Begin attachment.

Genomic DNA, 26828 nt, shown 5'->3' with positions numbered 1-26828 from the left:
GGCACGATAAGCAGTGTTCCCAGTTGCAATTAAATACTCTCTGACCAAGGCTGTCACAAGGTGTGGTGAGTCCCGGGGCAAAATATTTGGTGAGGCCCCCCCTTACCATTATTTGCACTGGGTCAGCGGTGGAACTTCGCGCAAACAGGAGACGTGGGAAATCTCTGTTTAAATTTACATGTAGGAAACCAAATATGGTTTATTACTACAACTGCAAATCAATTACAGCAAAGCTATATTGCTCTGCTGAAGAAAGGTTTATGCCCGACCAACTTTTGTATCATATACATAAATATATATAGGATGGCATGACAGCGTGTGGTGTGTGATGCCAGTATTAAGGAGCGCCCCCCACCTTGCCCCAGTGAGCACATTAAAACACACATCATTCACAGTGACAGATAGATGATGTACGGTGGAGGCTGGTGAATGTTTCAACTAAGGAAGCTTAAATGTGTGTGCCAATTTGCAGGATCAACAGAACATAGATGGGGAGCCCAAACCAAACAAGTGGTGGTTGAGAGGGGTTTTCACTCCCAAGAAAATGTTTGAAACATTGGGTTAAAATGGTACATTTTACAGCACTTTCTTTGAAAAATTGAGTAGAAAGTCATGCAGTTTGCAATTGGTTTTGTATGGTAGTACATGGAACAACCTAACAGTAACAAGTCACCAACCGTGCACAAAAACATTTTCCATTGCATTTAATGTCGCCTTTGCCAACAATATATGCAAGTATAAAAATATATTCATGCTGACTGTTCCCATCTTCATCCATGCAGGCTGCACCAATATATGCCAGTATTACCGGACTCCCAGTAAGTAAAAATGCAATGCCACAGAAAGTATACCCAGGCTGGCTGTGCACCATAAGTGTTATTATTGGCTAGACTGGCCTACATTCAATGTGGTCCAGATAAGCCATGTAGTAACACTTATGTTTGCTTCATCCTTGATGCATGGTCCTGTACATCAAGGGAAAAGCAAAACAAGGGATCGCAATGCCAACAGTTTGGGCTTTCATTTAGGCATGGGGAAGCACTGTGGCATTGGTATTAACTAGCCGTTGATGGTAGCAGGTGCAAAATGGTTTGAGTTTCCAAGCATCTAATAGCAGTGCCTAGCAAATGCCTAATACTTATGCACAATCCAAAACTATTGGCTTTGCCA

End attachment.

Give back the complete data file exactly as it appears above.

Genomic DNA, 26828 nt, shown 5'->3' with positions numbered 1-26828 from the left:
GGCACGATAAGCAGTGTTCCCAGTTGCAATTAAATACTCTCTGACCAAGGCTGTCACAAGGTGTGGTGAGTCCCGGGGCAAAATATTTGGTGAGGCCCCCCCTTACCATTATTTGCACTGGGTCAGCGGTGGAACTTCGCGCAAACAGGAGACGTGGGAAATCTCTGTTTAAATTTACATGTAGGAAACCAAATATGGTTTATTACTACAACTGCAAATCAATTACAGCAAAGCTATATTGCTCTGCTGAAGAAAGGTTTATGCCCGACCAACTTTTGTATCATATACATAAATATATATAGGATGGCATGACAGCGTGTGGTGTGTGATGCCAGTATTAAGGAGCGCCCCCCACCTTGCCCCAGTGAGCACATTAAAACACACATCATTCACAGTGACAGATAGATGATGTACGGTGGAGGCTGGTGAATGTTTCAACTAAGGAAGCTTAAATGTGTGTGCCAATTTGCAGGATCAACAGAACATAGATGGGGAGCCCAAACCAAACAAGTGGTGGTTGAGAGGGGTTTTCACTCCCAAGAAAATGTTTGAAACATTGGGTTAAAATGGTACATTTTACAGCACTTTCTTTGAAAAATTGAGTAGAAAGTCATGCAGTTTGCAATTGGTTTTGTATGGTAGTACATGGAACAACCTAACAGTAACAAGTCACCAACCGTGCACAAAAACATTTTCCATTGCATTTAATGTCGCCTTTGCCAACAATATATGCAAGTATAAAAATATATTCATGCTGACTGTTCCCATCTTCATCCATGCAGGCTGCACCAATATATGCCAGTATTACCGGACTCCCAGTAAGTAAAAATGCAATGCCACAGAAAGTATACCCAGGCTGGCTGTGCACCATAAGTGTTATTATTGGCTAGACTGGCCTACATTCAATGTGGTCCAGATAAGCCATGTAGTAACACTTATGTTTGCTTCATCCTTGATGCATGGTCCTGTACATCAAGGGAAAAGCAAAACAAGGGATCGCAATGCCAACAGTTTGGGCTTTCATTTAGGCATGGGGAAGCACTGTGGCATTGGTATTAACTAGCCGTTGATGGTAGCAGGTGCAAAATGGTTTGAGTTTCCAAGCATCTAATAGCAGTGCCTAGCAAATGCCTAATACTTATGCACAATCCAAAACTATTGGCTTTGCCA